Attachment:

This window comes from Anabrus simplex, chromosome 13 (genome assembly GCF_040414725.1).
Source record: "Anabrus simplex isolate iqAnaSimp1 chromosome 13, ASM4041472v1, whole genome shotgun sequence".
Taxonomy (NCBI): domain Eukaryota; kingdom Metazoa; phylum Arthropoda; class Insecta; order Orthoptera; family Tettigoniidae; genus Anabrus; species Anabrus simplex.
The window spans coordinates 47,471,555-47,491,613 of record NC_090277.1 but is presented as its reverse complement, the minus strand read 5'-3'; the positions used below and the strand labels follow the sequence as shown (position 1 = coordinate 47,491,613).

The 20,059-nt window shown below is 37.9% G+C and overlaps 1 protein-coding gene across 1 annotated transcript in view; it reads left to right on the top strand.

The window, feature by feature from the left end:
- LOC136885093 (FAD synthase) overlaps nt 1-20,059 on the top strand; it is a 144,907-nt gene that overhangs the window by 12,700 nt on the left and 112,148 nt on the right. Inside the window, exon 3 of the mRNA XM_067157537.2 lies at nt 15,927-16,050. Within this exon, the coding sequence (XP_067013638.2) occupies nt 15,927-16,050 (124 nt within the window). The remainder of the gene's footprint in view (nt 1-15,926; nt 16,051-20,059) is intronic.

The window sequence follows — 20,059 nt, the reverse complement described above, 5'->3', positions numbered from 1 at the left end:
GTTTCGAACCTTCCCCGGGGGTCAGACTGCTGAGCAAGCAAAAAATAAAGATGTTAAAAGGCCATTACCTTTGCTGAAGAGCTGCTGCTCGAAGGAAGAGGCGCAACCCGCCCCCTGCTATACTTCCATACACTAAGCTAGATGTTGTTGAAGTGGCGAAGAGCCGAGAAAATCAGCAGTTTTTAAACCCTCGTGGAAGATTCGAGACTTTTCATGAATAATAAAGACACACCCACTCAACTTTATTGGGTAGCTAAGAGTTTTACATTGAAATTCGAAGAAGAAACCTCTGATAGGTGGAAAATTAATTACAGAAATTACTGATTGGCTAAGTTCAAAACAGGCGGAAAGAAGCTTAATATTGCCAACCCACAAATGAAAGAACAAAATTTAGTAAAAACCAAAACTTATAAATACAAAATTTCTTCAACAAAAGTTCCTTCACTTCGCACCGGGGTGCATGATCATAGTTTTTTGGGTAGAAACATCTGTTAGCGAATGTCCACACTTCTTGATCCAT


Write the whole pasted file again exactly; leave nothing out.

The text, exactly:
This window comes from Anabrus simplex, chromosome 13 (genome assembly GCF_040414725.1).
Source record: "Anabrus simplex isolate iqAnaSimp1 chromosome 13, ASM4041472v1, whole genome shotgun sequence".
Taxonomy (NCBI): domain Eukaryota; kingdom Metazoa; phylum Arthropoda; class Insecta; order Orthoptera; family Tettigoniidae; genus Anabrus; species Anabrus simplex.
The window spans coordinates 47,471,555-47,491,613 of record NC_090277.1 but is presented as its reverse complement, the minus strand read 5'-3'; the positions used below and the strand labels follow the sequence as shown (position 1 = coordinate 47,491,613).

The 20,059-nt window shown below is 37.9% G+C and overlaps 1 protein-coding gene across 1 annotated transcript in view; it reads left to right on the top strand.

The window, feature by feature from the left end:
- LOC136885093 (FAD synthase) overlaps nt 1-20,059 on the top strand; it is a 144,907-nt gene that overhangs the window by 12,700 nt on the left and 112,148 nt on the right. Inside the window, exon 3 of the mRNA XM_067157537.2 lies at nt 15,927-16,050. Within this exon, the coding sequence (XP_067013638.2) occupies nt 15,927-16,050 (124 nt within the window). The remainder of the gene's footprint in view (nt 1-15,926; nt 16,051-20,059) is intronic.

The window sequence follows — 20,059 nt, the reverse complement described above, 5'->3', positions numbered from 1 at the left end:
GTTTCGAACCTTCCCCGGGGGTCAGACTGCTGAGCAAGCAAAAAATAAAGATGTTAAAAGGCCATTACCTTTGCTGAAGAGCTGCTGCTCGAAGGAAGAGGCGCAACCCGCCCCCTGCTATACTTCCATACACTAAGCTAGATGTTGTTGAAGTGGCGAAGAGCCGAGAAAATCAGCAGTTTTTAAACCCTCGTGGAAGATTCGAGACTTTTCATGAATAATAAAGACACACCCACTCAACTTTATTGGGTAGCTAAGAGTTTTACATTGAAATTCGAAGAAGAAACCTCTGATAGGTGGAAAATTAATTACAGAAATTACTGATTGGCTAAGTTCAAAACAGGCGGAAAGAAGCTTAATATTGCCAACCCACAAATGAAAGAACAAAATTTAGTAAAAACCAAAACTTATAAATACAAAATTTCTTCAACAAAAGTTCCTTCACTTCGCACCGGGGTGCATGATCATAGTTTTTTGGGTAGAAACATCTGTTAGCGAATGTCCACACTTCTTGATCCAT